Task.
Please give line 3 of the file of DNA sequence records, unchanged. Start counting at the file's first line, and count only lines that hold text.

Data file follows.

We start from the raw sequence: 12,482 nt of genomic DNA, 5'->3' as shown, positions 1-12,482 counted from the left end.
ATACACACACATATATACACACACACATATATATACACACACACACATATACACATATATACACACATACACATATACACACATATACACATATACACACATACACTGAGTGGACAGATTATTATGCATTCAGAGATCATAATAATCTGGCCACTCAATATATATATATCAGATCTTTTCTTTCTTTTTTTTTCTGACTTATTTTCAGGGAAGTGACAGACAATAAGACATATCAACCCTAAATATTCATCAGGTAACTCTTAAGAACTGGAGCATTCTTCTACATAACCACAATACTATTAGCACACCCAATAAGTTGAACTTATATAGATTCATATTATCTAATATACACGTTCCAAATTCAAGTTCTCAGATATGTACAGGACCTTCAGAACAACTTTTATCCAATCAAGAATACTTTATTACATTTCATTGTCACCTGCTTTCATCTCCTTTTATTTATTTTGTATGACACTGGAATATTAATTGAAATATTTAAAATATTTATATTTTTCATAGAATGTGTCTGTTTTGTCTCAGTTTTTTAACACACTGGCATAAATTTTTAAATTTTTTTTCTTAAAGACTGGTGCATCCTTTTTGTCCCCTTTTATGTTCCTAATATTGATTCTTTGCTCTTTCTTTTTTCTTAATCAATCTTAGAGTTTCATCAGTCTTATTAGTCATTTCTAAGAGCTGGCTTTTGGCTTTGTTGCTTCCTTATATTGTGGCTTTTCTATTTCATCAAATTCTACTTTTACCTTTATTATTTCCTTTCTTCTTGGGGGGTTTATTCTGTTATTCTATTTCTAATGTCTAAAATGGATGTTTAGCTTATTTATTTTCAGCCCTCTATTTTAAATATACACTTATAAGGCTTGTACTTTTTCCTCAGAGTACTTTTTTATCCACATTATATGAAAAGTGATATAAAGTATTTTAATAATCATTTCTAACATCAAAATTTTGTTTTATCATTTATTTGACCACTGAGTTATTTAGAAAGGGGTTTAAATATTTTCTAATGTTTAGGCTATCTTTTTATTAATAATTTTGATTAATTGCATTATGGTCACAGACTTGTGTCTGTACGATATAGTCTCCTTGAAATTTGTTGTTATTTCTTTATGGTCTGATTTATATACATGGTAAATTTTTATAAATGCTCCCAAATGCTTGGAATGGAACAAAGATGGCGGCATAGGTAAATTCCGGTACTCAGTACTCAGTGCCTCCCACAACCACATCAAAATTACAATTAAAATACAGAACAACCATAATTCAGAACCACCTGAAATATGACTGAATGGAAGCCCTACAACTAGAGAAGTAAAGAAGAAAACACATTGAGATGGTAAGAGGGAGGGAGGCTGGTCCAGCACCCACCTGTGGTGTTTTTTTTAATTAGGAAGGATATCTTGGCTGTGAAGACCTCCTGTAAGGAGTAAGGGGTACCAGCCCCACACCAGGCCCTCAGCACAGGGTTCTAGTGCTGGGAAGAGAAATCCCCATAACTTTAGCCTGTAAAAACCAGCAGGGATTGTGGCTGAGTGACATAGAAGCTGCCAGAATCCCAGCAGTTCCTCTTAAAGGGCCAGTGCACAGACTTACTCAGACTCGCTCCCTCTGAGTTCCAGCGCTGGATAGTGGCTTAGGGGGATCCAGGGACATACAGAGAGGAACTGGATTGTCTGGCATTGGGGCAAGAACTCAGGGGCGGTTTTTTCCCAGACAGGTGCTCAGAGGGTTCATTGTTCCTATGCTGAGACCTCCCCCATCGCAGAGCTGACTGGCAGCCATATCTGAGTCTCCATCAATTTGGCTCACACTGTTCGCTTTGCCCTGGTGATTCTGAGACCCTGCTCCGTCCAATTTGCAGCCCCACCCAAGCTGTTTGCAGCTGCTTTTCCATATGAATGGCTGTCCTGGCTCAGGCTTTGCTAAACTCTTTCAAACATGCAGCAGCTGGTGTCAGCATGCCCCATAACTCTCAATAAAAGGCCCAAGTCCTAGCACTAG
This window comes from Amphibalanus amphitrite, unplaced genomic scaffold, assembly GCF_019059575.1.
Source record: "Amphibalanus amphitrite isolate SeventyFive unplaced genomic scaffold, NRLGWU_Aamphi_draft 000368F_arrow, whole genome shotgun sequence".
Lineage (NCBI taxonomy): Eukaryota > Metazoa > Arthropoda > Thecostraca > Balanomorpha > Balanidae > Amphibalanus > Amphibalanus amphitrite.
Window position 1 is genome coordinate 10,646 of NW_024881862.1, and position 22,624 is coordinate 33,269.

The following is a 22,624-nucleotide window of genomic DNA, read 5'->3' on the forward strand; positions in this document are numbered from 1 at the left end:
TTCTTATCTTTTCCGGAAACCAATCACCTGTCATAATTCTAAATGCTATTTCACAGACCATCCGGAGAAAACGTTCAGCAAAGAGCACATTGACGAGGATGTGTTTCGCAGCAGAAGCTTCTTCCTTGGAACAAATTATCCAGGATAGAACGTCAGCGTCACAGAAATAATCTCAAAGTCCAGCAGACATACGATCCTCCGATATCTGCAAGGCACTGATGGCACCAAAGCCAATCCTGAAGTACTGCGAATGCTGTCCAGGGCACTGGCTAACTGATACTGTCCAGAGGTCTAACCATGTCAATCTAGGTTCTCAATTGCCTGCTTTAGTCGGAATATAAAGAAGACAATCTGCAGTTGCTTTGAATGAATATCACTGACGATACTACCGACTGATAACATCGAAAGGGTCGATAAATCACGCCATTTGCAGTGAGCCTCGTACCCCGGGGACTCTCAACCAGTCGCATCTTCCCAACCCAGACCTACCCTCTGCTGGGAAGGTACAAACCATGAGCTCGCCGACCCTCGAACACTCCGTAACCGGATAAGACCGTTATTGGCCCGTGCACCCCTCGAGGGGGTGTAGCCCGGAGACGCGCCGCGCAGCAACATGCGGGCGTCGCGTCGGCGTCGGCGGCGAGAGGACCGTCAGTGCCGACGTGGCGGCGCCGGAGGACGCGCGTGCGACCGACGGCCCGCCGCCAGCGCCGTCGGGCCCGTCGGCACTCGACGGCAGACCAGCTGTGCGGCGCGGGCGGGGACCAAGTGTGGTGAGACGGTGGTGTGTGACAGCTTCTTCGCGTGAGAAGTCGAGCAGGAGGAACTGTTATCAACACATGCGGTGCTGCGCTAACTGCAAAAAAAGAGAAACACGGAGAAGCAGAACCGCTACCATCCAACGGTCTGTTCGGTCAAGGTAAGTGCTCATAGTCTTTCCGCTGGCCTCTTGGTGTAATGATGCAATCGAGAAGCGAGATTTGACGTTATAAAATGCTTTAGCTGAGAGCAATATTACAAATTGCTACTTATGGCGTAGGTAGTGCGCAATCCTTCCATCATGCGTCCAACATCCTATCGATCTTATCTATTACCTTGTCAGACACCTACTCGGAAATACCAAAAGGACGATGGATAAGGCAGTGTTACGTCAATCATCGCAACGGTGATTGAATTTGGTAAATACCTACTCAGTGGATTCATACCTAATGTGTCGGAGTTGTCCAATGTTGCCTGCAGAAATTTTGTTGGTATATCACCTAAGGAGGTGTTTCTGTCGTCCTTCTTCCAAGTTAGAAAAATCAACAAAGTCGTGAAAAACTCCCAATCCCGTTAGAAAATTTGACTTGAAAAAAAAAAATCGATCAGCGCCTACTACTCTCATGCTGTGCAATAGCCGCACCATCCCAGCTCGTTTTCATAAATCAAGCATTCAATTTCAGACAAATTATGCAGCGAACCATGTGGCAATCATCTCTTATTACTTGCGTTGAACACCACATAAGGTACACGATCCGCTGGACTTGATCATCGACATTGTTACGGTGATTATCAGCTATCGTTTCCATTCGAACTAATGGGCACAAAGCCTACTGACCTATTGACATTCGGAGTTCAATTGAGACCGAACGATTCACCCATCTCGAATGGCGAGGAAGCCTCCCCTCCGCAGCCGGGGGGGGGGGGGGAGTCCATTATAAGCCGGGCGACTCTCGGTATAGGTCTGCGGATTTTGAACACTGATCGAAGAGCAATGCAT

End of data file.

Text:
This window comes from Amphibalanus amphitrite, unplaced genomic scaffold, assembly GCF_019059575.1.